Stakes high as Surrey business leaders back proposed casino
Business leaders are urging politicians to approve a controversial $100-million South Surrey casino proposal, ramping up a debate that pits expectations of huge economic benefits against social impact concerns.
The South Surrey Entertainment Centre, a gaming, hotel and convention centre proposed by B.C. Lottery Corp. and Gateway Casinos, would pump $3-million in gaming revenue into city coffers every year and flood the city’s economy with cash, according to Surrey Board of Trade CEO Anita Huberman.
Huberman and leaders from the South Surrey and White Rock Chamber of Commerce and Cloverdale District Chamber of Commerce held a joint press conference Tuesday pressing Surrey councillors to approve the proposal, which is slated for a pastoral 18-acre piece of land at 10th Avenue and 168th Street.
The business leaders made the case that Surrey can’t afford to let tens of millions in annual gaming spending, a convention centre, and big job creation dollars slip away.
Huberman said an assessment by a research firm hired by Gateway Casinos and B.C. Lottery Corp. claims about $100-million will be pumped into Surrey’s economy with jobs and entertainment spending “in the short term” if the casino is approved.
Surrey’s council will consider the proposal on Dec. 10 ahead of a public hearing in January.
“Right now our 1,900 business members, many of them are experiencing a soft economy,” Huberman said. “I think the city runs itself as a business, and they are in a good fiscal position, but I think having additional investment dollars is very important in this soft economy.”
Huberman added that with Surrey projected to be B.C.’s largest city within about 10 years, without a convention centre like the one proposed in the casino development, the city is currently turning big-spending conference groups away.
Outside the business press conference on Tuesday a small group of casino opponents from the South Surrey Ratepayers Association were barred from entering.
“Unfortunately they deemed us to be a demonstration group, but we were there for information,” association president Terry McNeice told The Province.
Another member, Phil Embley, said he doubts business claims that tens of millions in gaming spending are leaving Surrey for the United States each year, and he countered the argument that casino development will pump millions into the local economy.
Actually, local spending, much of it from lower income earners and pensioners, will be transferred to wealthy investors on the other side of the country, Embley suggested.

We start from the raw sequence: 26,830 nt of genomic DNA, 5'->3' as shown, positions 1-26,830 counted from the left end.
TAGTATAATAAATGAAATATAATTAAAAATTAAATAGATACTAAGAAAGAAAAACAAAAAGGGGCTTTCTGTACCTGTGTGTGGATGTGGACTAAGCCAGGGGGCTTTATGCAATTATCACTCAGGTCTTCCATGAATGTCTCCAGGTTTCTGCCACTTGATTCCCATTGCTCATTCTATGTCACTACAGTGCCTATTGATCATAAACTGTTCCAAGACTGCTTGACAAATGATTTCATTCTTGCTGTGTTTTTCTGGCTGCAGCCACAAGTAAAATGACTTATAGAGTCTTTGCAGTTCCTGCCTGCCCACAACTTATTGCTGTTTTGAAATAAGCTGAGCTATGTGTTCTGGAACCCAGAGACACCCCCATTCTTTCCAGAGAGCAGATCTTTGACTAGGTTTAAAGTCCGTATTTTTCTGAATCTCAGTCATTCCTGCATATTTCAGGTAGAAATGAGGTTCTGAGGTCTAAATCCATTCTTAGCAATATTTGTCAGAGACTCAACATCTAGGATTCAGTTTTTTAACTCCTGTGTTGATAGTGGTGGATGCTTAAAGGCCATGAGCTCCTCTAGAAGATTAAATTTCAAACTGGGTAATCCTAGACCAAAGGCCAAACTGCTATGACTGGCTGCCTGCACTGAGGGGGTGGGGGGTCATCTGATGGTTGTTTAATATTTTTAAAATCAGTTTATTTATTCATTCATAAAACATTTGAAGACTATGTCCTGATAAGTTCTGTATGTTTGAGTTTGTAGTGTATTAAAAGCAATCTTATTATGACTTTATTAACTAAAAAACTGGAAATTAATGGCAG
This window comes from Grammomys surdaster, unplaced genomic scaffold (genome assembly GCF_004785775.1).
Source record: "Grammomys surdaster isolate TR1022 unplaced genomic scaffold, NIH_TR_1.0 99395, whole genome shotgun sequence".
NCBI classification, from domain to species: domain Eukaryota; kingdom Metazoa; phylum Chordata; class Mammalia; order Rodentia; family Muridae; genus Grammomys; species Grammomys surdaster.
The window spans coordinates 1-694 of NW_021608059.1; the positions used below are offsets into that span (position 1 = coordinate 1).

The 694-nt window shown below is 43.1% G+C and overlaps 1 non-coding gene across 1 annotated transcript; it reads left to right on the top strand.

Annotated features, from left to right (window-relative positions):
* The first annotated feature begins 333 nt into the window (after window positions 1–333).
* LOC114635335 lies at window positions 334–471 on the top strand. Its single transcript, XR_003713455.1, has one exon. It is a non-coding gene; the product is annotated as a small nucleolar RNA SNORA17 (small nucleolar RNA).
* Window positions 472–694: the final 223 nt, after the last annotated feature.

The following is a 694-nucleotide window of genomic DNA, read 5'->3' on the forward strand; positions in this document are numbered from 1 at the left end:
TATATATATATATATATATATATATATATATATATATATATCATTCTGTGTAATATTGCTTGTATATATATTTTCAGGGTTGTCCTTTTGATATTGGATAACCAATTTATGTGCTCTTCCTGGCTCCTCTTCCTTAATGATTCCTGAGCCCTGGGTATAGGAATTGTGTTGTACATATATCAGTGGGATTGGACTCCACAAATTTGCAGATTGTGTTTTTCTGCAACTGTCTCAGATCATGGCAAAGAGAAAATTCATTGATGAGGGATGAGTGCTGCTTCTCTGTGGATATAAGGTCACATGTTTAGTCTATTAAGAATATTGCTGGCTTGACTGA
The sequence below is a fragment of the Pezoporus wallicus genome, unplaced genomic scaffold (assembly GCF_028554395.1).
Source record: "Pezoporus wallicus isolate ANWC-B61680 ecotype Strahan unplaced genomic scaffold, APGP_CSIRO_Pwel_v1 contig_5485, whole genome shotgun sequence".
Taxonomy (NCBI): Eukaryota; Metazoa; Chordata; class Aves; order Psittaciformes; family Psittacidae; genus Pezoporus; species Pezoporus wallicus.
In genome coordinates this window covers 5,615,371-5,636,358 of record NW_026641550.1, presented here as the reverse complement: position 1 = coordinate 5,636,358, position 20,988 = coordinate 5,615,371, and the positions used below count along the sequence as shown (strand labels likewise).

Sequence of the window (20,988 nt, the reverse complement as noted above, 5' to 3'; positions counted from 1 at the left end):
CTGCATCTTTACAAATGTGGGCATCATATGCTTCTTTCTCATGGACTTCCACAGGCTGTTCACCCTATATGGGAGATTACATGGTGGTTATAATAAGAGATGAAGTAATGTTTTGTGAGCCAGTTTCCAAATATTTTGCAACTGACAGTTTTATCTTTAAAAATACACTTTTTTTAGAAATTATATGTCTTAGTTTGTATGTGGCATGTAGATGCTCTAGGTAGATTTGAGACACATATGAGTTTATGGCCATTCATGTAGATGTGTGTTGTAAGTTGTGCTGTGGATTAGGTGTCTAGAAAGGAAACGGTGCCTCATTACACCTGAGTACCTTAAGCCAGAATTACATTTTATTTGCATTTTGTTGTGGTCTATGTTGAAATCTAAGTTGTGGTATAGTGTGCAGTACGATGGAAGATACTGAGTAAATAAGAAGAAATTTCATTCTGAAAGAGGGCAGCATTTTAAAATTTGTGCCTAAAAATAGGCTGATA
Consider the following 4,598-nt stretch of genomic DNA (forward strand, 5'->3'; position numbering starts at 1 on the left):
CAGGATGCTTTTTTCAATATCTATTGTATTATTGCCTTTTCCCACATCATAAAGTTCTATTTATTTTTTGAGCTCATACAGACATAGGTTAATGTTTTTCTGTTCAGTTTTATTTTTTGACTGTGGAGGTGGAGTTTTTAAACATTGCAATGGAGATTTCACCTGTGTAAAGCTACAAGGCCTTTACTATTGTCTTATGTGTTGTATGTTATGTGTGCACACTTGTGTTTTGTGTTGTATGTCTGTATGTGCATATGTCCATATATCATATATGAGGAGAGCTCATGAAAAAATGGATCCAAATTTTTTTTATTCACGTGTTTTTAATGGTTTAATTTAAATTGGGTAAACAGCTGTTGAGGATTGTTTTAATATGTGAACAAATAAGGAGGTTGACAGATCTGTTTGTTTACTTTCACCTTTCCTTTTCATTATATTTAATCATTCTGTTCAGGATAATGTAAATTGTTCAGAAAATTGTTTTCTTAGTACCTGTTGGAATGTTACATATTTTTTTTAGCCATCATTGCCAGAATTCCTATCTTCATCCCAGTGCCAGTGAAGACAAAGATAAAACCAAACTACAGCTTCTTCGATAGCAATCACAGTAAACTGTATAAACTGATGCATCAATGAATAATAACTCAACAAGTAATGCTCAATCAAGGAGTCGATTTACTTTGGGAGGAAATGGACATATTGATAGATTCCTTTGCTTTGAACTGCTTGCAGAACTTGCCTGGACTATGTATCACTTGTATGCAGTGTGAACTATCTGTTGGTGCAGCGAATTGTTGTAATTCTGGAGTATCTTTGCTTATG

“This will be a giant sucking sound of money going out of Surrey, not coming in,” Embley said. “(Business groups) are claiming that this is expanding the economy, but this is not a destination casino. We are not going to have people flying in to South Surrey. It’s local money that is going to be thrown into some slot machines and swirled around, and then 20 per cent will go to (casino) investors.”
The association has organized several public forums recently in which angry local residents have raised concerns about crime, property value impacts and gambling addiction danger, especially for vulnerable seniors — a large demographic in the area.
Embley said he did his own door-to-door survey in his affluent Ocean Park neighbourhood of South Surrey, which is not close to the proposed casino site, and all but seven of 200 respondents opposed the casino.
Surrey Board of Trade CEO Anita Huberman said she understands residents’ crime and property value concerns, but she doesn’t believe they are well-founded.
“I understand (the association’s) views, but actually we think this development, with the quality and elegance, will actually raise local property values,” Huberman said.
Huberman said she hasn’t seen stats from a social impact study concerning the South Surrey casino proposal, but she believes “there is no evidence of crime being elevated, as a result of a casino.”
She noted that after slot machines were added at Fraser Downs in Surrey’s Cloverdale area, expectations that prostitution, violence, and financial crime would follow, “have not transpired.”